Welcome to the weirdest Oscar season ever.
Every aspect of the 2021 race is unprecedented: with many contenders having barely played a brick-and-mortar theater, the glamorous ceremony will almost certainly not be held in person and it has been pushed to April 25 due to the epidemic. However, the contest for the trophy is in full swing, with the Golden Globes airing on Sunday.
Now, The Post kicks off its annual Academy Award tracker – Gold Digger. First, here’s Who’s Who for Best Picture, a category that will feature 10 films when the Oscar nominations are announced on March 15.
Director Chloe Zhao’s social-issues drama, starring as a struggling woman by Oscar winner Francis MacDormand, who decided to make it home from her van, has been the best-picture front-runner since early fall. When other nervous contestants were kicking off their theatrical release in 2021, “Nomadland” instead showed its sword by having a well-received rolling premiere at the all-important Venice and Toronto film festivals. At TIFF, it snatched the people’s choice award, which was also taken home by the 2019 Best Picture winner “Green Book”. Oscar-beth to the core, it has already been named Best Film of the Year by a group of at least 13 critics, and has been nominated for Best Drama in the Film Category at the Golden Globes. However, like in any normal year, voters get tired of a month of Goliath, and the enthusiasm decreases.
“Test of chicago 7”
If “Nomad” is for deep thinkers, then Aaron Sorkin’s historical drama “Vote Your Heart” is the choice. Low on genre, but big on passion, most of the Netflix film’s award recognition comes courtesy of Golden Globes, where it is nominated for Best Supporting Actor in a Dramatic Film (Sacha Baron-Cohen), Best Original Song (“Listen to my voice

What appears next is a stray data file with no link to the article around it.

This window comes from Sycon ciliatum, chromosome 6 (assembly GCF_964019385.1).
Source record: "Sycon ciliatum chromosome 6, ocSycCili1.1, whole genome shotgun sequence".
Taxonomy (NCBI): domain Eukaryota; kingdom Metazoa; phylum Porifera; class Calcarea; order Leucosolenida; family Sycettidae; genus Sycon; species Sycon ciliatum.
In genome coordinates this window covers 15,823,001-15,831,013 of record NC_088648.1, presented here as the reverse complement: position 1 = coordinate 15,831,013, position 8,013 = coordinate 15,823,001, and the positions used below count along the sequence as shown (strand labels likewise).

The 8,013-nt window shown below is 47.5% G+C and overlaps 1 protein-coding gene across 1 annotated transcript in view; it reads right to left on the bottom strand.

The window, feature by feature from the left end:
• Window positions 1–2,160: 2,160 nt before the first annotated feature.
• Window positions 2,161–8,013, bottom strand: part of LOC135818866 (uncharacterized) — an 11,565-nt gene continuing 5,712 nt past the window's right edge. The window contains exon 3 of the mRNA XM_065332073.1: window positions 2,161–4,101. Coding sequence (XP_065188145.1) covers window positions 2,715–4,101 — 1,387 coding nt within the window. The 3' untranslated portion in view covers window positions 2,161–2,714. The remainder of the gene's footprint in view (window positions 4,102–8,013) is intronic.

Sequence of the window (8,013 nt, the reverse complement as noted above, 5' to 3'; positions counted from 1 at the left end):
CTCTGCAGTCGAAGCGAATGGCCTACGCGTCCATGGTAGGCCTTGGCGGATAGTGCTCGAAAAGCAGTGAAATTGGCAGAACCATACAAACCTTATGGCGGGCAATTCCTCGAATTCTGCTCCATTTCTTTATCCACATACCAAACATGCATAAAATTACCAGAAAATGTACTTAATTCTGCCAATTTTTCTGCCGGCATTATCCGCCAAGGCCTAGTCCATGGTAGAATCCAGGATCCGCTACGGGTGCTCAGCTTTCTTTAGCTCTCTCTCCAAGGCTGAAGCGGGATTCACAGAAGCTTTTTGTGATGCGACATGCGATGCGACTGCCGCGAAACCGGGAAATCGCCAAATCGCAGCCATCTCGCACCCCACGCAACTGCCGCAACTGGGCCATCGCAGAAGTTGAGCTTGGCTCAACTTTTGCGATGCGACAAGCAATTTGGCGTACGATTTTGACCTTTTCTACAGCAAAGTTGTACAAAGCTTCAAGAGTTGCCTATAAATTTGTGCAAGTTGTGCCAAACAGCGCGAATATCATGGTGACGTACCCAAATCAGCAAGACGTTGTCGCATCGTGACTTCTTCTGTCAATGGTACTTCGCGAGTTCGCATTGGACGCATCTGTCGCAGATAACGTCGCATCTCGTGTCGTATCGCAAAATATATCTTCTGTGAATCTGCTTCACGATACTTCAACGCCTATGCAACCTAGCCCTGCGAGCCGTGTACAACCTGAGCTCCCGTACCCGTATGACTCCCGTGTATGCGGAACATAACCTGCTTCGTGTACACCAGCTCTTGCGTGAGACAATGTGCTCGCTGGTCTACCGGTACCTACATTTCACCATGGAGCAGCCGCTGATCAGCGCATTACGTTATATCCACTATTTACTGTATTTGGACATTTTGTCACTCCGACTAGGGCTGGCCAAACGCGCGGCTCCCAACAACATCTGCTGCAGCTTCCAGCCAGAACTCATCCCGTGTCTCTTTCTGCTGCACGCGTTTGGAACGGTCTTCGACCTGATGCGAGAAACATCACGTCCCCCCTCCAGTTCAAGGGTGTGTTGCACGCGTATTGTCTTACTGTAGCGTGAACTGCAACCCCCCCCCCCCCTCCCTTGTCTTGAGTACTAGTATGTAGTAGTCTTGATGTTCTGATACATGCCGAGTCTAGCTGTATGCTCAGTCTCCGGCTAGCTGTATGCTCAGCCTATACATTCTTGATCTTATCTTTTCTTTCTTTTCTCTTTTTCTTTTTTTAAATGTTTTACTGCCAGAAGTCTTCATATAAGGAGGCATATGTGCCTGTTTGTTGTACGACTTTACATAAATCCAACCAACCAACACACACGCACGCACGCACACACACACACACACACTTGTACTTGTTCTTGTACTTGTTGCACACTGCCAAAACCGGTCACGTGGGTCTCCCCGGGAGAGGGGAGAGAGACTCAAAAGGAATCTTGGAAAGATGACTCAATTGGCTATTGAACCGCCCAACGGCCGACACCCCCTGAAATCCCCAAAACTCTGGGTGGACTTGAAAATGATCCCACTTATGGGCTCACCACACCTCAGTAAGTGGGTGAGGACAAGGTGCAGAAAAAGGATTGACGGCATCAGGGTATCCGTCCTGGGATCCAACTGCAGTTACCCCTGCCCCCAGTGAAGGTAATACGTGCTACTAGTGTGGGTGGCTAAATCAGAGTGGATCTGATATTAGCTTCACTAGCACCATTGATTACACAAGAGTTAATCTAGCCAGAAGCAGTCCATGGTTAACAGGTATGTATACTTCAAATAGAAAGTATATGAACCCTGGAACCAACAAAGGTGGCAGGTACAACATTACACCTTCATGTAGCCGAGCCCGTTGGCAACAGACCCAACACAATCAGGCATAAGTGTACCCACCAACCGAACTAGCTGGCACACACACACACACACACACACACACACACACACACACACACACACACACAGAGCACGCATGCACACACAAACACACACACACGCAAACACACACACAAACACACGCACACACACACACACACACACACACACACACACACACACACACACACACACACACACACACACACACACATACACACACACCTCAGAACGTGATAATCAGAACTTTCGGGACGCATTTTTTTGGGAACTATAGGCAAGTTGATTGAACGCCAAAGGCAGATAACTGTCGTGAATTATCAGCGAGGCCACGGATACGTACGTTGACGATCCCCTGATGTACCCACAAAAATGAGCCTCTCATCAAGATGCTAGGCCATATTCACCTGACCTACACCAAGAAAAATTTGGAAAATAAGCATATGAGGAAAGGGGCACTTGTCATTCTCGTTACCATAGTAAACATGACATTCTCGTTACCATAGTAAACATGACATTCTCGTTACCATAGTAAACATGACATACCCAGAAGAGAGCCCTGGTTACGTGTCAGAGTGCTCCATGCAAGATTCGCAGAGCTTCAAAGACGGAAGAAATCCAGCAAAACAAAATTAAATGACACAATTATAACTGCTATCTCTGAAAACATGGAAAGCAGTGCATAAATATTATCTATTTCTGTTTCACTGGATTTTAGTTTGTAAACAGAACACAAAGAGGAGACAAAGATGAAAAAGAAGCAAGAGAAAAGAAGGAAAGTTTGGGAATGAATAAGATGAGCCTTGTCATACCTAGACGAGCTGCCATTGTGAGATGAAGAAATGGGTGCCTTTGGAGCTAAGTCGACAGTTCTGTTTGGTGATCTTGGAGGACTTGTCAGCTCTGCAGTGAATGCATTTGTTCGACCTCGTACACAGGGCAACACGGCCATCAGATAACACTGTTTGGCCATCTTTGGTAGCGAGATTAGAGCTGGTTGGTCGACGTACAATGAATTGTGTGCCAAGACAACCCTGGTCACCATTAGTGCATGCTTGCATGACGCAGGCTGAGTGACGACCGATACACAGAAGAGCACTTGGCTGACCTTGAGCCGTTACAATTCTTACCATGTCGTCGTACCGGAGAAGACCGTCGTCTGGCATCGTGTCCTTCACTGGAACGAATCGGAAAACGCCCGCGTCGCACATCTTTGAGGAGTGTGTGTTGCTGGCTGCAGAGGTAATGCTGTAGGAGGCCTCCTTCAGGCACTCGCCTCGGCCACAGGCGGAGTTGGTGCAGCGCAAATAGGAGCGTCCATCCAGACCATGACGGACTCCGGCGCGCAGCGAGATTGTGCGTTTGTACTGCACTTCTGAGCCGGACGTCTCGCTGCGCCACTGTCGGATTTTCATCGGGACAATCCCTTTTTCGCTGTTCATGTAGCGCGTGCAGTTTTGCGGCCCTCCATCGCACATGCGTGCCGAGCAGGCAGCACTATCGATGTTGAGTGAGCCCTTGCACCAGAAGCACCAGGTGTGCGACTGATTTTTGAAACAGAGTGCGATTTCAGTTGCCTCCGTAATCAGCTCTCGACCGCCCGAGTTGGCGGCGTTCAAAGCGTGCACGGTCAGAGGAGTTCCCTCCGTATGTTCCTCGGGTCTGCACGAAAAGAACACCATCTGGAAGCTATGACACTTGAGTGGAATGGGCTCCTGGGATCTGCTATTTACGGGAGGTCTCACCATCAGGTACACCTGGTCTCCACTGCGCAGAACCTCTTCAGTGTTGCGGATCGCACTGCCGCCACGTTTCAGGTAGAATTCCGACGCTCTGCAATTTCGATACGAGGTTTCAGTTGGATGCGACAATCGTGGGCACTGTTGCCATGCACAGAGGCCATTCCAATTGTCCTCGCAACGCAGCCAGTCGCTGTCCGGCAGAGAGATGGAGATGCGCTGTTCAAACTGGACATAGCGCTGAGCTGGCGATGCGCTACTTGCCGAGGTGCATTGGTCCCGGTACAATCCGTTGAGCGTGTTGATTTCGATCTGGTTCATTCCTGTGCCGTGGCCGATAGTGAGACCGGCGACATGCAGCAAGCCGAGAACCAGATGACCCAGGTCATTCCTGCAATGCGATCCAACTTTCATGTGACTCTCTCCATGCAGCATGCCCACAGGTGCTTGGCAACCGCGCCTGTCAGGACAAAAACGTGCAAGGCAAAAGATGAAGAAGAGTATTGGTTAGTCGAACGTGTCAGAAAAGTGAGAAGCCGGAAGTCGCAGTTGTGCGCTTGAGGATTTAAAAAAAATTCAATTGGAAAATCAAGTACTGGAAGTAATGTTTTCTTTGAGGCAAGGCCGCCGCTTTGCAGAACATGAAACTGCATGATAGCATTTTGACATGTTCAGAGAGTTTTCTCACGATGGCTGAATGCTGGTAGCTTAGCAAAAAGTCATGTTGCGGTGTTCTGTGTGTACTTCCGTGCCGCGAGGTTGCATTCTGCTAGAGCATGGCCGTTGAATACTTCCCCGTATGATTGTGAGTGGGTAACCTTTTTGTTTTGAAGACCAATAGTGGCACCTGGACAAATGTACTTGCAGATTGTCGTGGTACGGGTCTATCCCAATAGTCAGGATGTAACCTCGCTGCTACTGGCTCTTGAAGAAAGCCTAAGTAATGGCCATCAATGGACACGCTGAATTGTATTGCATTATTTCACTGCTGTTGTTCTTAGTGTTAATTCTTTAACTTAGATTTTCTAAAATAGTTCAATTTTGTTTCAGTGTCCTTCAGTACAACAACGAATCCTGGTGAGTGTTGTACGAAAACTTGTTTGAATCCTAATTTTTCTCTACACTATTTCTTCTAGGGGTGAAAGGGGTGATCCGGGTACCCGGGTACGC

“) As well as screenplay and director (Sorkin). The Screen Actors Guild (SAG) gave it an excellent cast in the motion picture node – and the actors are considered to be the biggest voting block of the Oscars. SAG + Globe = Look out, Francis.
Screenwriter Herman Mankiewicz of David Fincher’s biopic about “Citizen Kane” would appear to be a Primer Oscar contender by normal standards: it’s about the film business (Czech), set in LA (Czech), and Gary Oldman ( Czech). Hell, it’s black and white too (jackpot!). not so fast. For one, the old intellect that Hollywood loves itself is flawed. (Although he is the leading drug addict, who no longer translates to awards.) The final flick about LA moviemaking to win Best Picture in 2011 was “The Artist”. But the theme of the more inaccessible hill is: Ores Wells and “Kane”. Today, cinephiles are preferred with TCM subscriptions – not the average middle-class audience. Nevertheless, “Manak” is the most nominated film in the Golden Globes, with six nods.
The shock success of Bong Joon-ho’s “Parasite” last year changed the game for foreign films. Beyond just a few, he was re-included in the Best Foreign Language Film category, instead allowing for big marriages. But that memorable Best Picture win for “Parasite” has kept the momentum going for subtitles, this time for a Korean-American film called “Minery”. That said, this Gentler family drama is a very different film – not an exciting thriller like Joon-ho’s – and will have a hard time getting votes. But its SAG nomination for Outstanding Artist secured it for an Oscar.
“One Night in Miami”
A shoo-in for the nomination, but a long shot to victory, is the direction of Regina King, who influences the friendship of Malcolm X and Muhammad Ali. Highly popular with critics, the Amazon film has had an intriguing time on the awards circuit, mostly for its actors, notably Leslie Odom Jr. as Sam Cooke, and occasionally nods to King. A glimpse of hope: The film was the runner-up exclusively for the People’s Choice Award at TIFF last year. Recent Best Picture winners to make the same difference include “Parasite” and “Spotlight”.